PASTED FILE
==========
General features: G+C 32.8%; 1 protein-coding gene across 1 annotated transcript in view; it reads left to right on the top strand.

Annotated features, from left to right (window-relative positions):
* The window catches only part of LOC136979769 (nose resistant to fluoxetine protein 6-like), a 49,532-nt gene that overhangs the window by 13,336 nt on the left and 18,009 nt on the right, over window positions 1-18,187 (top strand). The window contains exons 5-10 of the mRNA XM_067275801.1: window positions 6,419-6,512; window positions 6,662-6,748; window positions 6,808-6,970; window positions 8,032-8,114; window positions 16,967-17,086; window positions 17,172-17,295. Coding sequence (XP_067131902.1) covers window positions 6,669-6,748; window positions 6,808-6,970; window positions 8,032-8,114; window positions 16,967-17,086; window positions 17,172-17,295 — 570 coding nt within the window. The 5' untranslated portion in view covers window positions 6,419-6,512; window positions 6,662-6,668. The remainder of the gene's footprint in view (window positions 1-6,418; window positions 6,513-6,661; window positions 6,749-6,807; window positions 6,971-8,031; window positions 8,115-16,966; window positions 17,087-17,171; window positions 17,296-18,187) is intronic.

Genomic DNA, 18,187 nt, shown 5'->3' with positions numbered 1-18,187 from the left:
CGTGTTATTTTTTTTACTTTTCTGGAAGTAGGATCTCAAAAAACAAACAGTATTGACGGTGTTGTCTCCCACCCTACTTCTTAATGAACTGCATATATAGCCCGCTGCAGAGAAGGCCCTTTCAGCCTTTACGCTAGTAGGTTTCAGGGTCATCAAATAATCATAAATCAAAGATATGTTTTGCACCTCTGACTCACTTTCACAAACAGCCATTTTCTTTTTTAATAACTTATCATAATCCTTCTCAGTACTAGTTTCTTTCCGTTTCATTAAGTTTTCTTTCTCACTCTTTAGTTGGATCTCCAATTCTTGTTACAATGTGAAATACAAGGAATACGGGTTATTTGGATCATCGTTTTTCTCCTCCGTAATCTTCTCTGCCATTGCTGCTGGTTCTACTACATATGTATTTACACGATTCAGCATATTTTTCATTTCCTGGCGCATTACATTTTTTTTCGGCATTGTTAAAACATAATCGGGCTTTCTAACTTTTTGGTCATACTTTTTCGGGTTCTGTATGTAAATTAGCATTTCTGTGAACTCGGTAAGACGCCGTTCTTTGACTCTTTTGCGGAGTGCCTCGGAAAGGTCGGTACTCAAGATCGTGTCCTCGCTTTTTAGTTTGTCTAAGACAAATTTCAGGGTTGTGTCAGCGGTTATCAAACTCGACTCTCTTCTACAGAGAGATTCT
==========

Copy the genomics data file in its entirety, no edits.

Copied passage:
General features: G+C 32.8%; 1 protein-coding gene across 1 annotated transcript in view; it reads left to right on the top strand.

Annotated features, from left to right (window-relative positions):
* The window catches only part of LOC136979769 (nose resistant to fluoxetine protein 6-like), a 49,532-nt gene that overhangs the window by 13,336 nt on the left and 18,009 nt on the right, over window positions 1-18,187 (top strand). The window contains exons 5-10 of the mRNA XM_067275801.1: window positions 6,419-6,512; window positions 6,662-6,748; window positions 6,808-6,970; window positions 8,032-8,114; window positions 16,967-17,086; window positions 17,172-17,295. Coding sequence (XP_067131902.1) covers window positions 6,669-6,748; window positions 6,808-6,970; window positions 8,032-8,114; window positions 16,967-17,086; window positions 17,172-17,295 — 570 coding nt within the window. The 5' untranslated portion in view covers window positions 6,419-6,512; window positions 6,662-6,668. The remainder of the gene's footprint in view (window positions 1-6,418; window positions 6,513-6,661; window positions 6,749-6,807; window positions 6,971-8,031; window positions 8,115-16,966; window positions 17,087-17,171; window positions 17,296-18,187) is intronic.

Genomic DNA, 18,187 nt, shown 5'->3' with positions numbered 1-18,187 from the left:
CGTGTTATTTTTTTTACTTTTCTGGAAGTAGGATCTCAAAAAACAAACAGTATTGACGGTGTTGTCTCCCACCCTACTTCTTAATGAACTGCATATATAGCCCGCTGCAGAGAAGGCCCTTTCAGCCTTTACGCTAGTAGGTTTCAGGGTCATCAAATAATCATAAATCAAAGATATGTTTTGCACCTCTGACTCACTTTCACAAACAGCCATTTTCTTTTTTAATAACTTATCATAATCCTTCTCAGTACTAGTTTCTTTCCGTTTCATTAAGTTTTCTTTCTCACTCTTTAGTTGGATCTCCAATTCTTGTTACAATGTGAAATACAAGGAATACGGGTTATTTGGATCATCGTTTTTCTCCTCCGTAATCTTCTCTGCCATTGCTGCTGGTTCTACTACATATGTATTTACACGATTCAGCATATTTTTCATTTCCTGGCGCATTACATTTTTTTTCGGCATTGTTAAAACATAATCGGGCTTTCTAACTTTTTGGTCATACTTTTTCGGGTTCTGTATGTAAATTAGCATTTCTGTGAACTCGGTAAGACGCCGTTCTTTGACTCTTTTGCGGAGTGCCTCGGAAAGGTCGGTACTCAAGATCGTGTCCTCGCTTTTTAGTTTGTCTAAGACAAATTTCAGGGTTGTGTCAGCGGTTATCAAACTCGACTCTCTTCTACAGAGAGATTCT